Two with ties to CS inducted into Engineering Hall of Fame
10/3/2016 12:58:23 PM
In September, scientific computing pioneer Gene Golub (BS 1953 – math, MA 1954 – math, PhD 1959 – math, Honorary doctorate 1991) and CS alumnus Peng Ong (MS 1988) were inducted into the Engineering at Illinois Hall of Fame, a distinction reserved for engineering alumni and other affiliates who have significant achievements that have impacted society.Inducted posthumously, Golub was recognized for his preeminence in numerical analysis, building algorithms that laid the foundation for high-speed scientific computing. A native of Chicago, Golub came to Illinois his senior year of college. In his final semester, he took a programming course in mathematics, where he learned how to program for the ILLIAC supercomputer.
After earning his PhD in 1959 under the supervision of Abraham Taub, Golub received an NSF Fellowship and worked at the Mathematical Laboratory at University of Cambridge for 15 months. He worked for several companies—Lawrence Radiation Laboratory and Space Technology Laboratories—before he returned to academia.
In 1962, Golub joined the Computer Science faculty at Stanford, where he remained until his death in 2007. He was chairman of the department from 1981 to 1985.
Golub is well known for creating algorithms and software that allowed researchers to run large engineering and scientific calculations effectively on computers. In 1964, he created an algorithm for computing what's known as the singular value decomposition, or SVD. The algorithm is used in a variety of applications, including search engines, signal processing and data analysis. It is sometimes called the "Swiss Army knife" of numerical computation for its versatility.
His contributions to the engineering and computer science field were internationally recognized, having received 10 honorary degrees from institutions around the world. He co-authored 18 books and about 250 papers during his lifetime. In 1981, he was elected to the American Association for the Advancement of Science. He was elected into the National Academy of Engineering in 1990. Golub received the B. Bolzano Gold Medal for Merit in the Field of Mathematical Sciences in 1994.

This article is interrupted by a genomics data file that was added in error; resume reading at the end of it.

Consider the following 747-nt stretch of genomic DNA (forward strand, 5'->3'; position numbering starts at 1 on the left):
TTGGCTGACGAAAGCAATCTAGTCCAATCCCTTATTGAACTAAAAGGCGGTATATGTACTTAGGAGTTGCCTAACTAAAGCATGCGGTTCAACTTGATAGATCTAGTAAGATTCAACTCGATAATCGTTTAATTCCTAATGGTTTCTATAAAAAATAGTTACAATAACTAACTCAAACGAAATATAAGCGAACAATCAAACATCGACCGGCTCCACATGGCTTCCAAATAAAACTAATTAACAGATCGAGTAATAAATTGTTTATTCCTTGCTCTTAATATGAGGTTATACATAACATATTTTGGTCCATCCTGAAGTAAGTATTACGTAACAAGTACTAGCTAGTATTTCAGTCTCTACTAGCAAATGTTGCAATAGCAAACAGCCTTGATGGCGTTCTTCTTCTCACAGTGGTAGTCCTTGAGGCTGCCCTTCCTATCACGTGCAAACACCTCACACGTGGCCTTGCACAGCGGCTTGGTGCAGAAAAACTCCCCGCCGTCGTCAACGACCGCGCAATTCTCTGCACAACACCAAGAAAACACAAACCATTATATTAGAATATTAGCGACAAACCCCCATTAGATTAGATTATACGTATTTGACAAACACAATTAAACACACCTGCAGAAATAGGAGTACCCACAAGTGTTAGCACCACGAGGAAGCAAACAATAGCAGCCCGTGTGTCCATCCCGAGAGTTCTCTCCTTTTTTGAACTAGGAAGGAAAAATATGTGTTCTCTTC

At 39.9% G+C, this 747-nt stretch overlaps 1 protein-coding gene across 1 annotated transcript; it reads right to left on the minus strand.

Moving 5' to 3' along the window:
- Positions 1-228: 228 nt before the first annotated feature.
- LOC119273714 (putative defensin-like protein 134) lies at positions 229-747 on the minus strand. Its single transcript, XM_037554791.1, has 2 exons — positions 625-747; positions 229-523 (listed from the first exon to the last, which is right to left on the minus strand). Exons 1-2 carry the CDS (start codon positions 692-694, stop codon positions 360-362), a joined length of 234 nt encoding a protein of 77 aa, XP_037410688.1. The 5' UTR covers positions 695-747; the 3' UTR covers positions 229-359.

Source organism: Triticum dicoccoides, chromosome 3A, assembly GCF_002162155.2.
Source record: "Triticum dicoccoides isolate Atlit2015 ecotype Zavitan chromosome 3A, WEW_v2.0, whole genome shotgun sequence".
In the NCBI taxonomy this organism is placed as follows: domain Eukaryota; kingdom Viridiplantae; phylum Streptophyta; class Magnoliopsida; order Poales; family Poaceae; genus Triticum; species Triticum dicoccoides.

Golub was most proud of the 30 PhD students he advised and all of their accomplishments. He never pointed out a publication or award as what defined his career, but rather talked about people by praising the students and colleagues that made him a better person.CS alumnus Peng Ong was recognized for his breadth of influence in the fields of systems engineering and software development and for his investment and leadership in the Southeast Asia tech industry.
Ong describes himself as a “geek-entrepreneur.” He is a coder, founder, advisor, and most recently, a venture capitalist. After receiving his master’s from Illinois, Ong worked in engineering and management roles at Illustra, Sybase, and Gensym before co-founding and serving as Chief Architect of Electric Classifieds, which launched Match.com. Match.com became the leading online dating service.
After Match.com, he founded Interwoven, the leading provider of content infrastructure and one of the originators of the concept of content management systems. Interwoven was the standard for worldwide companies, such as General Electric, General Motors, Federal Express, and Cisco Systems. Interwoven was successful because it did not force companies to change the structure of their information. The company went public on NASDAQ and grew to a $10 billion market cap before it was eventually acquired by Hewlett Packard.
After Interwoven, Ong founded Encentuate, the developer of identity and access management software. Encentuate was acquired by IBM in 2008. Today, the businesses Ong has created generate annual revenues of over $1 billion in total.
Ong is an enthusiastic venture capitalist. Most recently, he partnered at a leading venture capitalist firm in China, GSR Ventures. He served as the chair of Infocomm Investments and chairman of Jungle Ventures. He has sat on the boards of Singapore’s National Research Foundation, Singapore’s Media Development Authority, SingTel, and the University of Illinois Chancellor’s Strategic Advisory Board.
As a native of Singapore, he is passionate about growing the Southeast Asia tech industry into a climate similar to Silicon Valley.
Ong is a managing partner at Monk’s Hill Ventures, a tech venture fund focused on post-seed stage companies in Southeast Asia. He shares his valuable insights with young entrepreneurs through mentorship. He is known by his friends and colleagues as a very inspiring person who is full of wisdom, and encouragement, and always sees the best in people.